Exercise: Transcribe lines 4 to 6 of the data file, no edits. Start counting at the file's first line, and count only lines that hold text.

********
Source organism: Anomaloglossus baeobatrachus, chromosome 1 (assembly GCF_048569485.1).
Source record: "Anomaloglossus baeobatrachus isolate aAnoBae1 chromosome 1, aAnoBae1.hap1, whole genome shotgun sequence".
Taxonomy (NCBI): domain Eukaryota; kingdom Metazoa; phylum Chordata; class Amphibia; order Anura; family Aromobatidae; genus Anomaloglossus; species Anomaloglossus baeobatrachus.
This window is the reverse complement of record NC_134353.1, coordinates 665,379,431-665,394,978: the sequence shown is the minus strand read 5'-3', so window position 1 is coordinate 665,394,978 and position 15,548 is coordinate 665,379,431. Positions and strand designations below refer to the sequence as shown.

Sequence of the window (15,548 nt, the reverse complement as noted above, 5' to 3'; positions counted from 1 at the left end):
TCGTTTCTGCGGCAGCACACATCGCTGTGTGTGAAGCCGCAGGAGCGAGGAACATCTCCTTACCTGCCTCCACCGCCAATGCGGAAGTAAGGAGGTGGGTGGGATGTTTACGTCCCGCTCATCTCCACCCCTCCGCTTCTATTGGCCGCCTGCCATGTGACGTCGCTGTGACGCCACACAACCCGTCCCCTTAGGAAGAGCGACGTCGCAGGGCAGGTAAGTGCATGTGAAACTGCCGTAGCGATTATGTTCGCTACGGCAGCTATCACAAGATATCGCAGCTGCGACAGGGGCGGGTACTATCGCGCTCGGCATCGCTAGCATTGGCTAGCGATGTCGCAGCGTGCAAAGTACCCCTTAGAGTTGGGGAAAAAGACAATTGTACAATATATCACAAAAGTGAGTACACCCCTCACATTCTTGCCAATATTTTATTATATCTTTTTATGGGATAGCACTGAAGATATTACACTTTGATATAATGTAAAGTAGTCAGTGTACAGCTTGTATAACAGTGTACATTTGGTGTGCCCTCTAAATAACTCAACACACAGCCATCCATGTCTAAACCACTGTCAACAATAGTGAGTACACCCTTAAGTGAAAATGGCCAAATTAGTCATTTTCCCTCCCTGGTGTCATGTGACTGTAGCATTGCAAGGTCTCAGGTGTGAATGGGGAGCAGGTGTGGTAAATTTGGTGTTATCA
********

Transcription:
This window is the reverse complement of record NC_134353.1, coordinates 665,379,431-665,394,978: the sequence shown is the minus strand read 5'-3', so window position 1 is coordinate 665,394,978 and position 15,548 is coordinate 665,379,431. Positions and strand designations below refer to the sequence as shown.

Sequence of the window (15,548 nt, the reverse complement as noted above, 5' to 3'; positions counted from 1 at the left end):
TCGTTTCTGCGGCAGCACACATCGCTGTGTGTGAAGCCGCAGGAGCGAGGAACATCTCCTTACCTGCCTCCACCGCCAATGCGGAAGTAAGGAGGTGGGTGGGATGTTTACGTCCCGCTCATCTCCACCCCTCCGCTTCTATTGGCCGCCTGCCATGTGACGTCGCTGTGACGCCACACAACCCGTCCCCTTAGGAAGAGCGACGTCGCAGGGCAGGTAAGTGCATGTGAAACTGCCGTAGCGATTATGTTCGCTACGGCAGCTATCACAAGATATCGCAGCTGCGACAGGGGCGGGTACTATCGCGCTCGGCATCGCTAGCATTGGCTAGCGATGTCGCAGCGTGCAAAGTACCCCTTAGAGTTGGGGAAAAAGACAATTGTACAATATATCACAAAAGTGAGTACACCCCTCACATTCTTGCCAATATTTTATTATATCTTTTTATGGGATAGCACTGAAGATATTACACTTTGATATAATGTAAAGTAGTCAGTGTACAGCTTGTATAACAGTGTACATTTGGTGTGCCCTCTAAATAACTCAACACACAGCCATCCATGTCTAAACCACTGTCAACAATAGTGAGTACACCCTTAAGTGAAAATGGCCAAATTAGTCATTTTCCCTCCCTGGTGTCATGTGACTGTAGCATTGCAAGGTCTCAGGTGTGAATGGGGAGCAGGTGTGGTAAATTTGGTGTTATCA